The best books about substance abuse

8 authors have picked their favorite books about substance abuse and why they recommend each book.

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The Chemical Carousel

By Dirk Hanson,

Book cover of The Chemical Carousel: What Science Tells Us About Beating Addiction

This book also deals with addiction science, and Hanson is a gifted writer who’s able to express complex ideas in simple, straightforward language. And he also devotes a good deal of time to the care and healing aspects of substance abuse. It takes one to know one, as the saying goes, and Mr. Hanson knows from personal experience and extensive investigative research what it’s like to struggle with addiction. Underrated and underread, this book is right up there with the best on the subjects of addiction and recovery.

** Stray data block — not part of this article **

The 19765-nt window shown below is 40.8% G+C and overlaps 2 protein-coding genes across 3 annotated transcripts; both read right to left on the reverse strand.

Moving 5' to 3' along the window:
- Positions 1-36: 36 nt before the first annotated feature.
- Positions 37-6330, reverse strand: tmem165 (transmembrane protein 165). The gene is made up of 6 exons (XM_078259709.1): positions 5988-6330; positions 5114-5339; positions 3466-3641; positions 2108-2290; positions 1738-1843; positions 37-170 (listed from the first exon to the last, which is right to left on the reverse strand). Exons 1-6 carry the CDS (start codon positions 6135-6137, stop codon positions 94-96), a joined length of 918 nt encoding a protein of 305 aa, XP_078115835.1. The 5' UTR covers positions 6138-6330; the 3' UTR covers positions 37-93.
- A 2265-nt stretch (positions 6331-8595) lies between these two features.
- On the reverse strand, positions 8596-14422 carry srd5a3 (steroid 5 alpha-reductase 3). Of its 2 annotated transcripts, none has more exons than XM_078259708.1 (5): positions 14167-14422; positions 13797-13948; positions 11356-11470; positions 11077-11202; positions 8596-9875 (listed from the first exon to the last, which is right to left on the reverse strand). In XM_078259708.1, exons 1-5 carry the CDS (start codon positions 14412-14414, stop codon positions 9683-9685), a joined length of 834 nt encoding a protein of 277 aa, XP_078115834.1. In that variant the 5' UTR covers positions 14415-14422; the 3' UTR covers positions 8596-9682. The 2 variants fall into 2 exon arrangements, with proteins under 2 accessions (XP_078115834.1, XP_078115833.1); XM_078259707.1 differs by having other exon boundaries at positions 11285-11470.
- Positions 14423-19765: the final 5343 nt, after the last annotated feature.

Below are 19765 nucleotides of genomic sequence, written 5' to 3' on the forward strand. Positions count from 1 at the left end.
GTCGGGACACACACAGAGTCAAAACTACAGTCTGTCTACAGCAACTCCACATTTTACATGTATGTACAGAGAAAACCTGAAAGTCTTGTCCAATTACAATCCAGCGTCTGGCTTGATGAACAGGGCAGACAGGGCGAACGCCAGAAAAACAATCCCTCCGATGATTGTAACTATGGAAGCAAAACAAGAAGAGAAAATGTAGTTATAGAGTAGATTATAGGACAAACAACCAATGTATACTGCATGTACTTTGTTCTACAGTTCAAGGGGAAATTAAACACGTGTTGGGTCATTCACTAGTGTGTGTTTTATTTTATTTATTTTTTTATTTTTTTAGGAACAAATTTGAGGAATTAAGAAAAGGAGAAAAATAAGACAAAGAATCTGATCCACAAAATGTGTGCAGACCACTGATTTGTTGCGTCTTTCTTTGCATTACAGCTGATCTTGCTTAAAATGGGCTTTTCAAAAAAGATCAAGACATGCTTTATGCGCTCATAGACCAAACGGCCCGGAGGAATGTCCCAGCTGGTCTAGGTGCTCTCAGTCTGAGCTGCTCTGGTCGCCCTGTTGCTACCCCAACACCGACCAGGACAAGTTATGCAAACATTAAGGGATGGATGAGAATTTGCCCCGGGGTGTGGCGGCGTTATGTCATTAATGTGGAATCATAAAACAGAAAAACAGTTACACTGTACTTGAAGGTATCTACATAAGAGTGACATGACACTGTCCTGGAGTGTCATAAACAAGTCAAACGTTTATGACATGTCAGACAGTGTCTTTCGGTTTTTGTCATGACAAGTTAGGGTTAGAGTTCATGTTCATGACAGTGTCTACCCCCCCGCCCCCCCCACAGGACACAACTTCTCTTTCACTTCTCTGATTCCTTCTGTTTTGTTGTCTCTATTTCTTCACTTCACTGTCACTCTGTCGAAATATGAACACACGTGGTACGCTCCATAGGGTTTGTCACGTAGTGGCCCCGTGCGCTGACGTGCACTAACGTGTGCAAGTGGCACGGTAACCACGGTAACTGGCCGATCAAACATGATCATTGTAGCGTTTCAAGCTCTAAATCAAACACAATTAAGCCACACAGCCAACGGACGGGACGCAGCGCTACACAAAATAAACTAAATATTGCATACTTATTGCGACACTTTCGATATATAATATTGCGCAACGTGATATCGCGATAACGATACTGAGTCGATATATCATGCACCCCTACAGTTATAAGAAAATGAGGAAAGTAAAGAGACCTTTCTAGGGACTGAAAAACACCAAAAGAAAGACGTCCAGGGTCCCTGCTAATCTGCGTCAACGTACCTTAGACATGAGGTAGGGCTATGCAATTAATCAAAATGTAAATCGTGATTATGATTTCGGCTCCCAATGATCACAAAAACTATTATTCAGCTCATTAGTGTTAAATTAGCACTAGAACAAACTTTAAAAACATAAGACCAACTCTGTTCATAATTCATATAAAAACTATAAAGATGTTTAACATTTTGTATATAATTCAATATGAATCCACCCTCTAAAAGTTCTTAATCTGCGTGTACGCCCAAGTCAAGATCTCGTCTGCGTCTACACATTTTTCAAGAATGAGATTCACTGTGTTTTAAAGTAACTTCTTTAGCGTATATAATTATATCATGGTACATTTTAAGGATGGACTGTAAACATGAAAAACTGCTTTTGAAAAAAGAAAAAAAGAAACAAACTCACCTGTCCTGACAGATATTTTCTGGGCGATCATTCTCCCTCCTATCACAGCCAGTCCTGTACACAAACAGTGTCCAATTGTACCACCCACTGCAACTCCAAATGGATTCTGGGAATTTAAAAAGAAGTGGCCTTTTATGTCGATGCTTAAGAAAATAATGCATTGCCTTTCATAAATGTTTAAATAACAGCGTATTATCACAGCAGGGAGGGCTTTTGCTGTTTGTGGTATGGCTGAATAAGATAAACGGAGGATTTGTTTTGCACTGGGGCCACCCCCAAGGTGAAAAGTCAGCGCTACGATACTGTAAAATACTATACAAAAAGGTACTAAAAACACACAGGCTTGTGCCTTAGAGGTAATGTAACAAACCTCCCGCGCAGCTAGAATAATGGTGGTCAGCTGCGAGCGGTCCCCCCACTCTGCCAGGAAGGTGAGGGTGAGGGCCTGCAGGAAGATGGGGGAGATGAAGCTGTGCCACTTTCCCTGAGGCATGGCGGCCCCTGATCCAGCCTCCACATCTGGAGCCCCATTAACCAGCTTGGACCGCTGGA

Who am I?

I took my first hit of marijuana when I was 9. I had my first drink at 12 and my first shot of heroin at 14.  My brother and sister were also alcoholics and ended up taking their own lives. I abused drugs and alcohol for over 30 years, and after many failed attempts to turn my life around, I now have 15 years of continuous sobriety. I’ve also read almost ninety books on the topic of substance abuse and have written several myself about my personal struggles to get clean and sober and stay that way.  Addiction, sadly, is a subject I know all too well.


I wrote...

The Los Angeles Diaries: A Memoir

By James Brown,

Book cover of The Los Angeles Diaries: A Memoir

What is my book about?

Plagued by the suicides of both his siblings, and heir to alcohol and drug abuse, divorce, and economic ruin, James Brown lived a life clouded by addiction, broken promises, and despair.

In The Los Angeles Diaries, he reveals his struggle for survival, mining his past to present the inspiring story of his redemption. Harrowing and brutally honest, this memoir is the chronicle of a man on a collision course with life, who ultimately finds the strength and courage to conquer his demons and believe once more.

Under the Influence

By Rebecca Shannonhouse,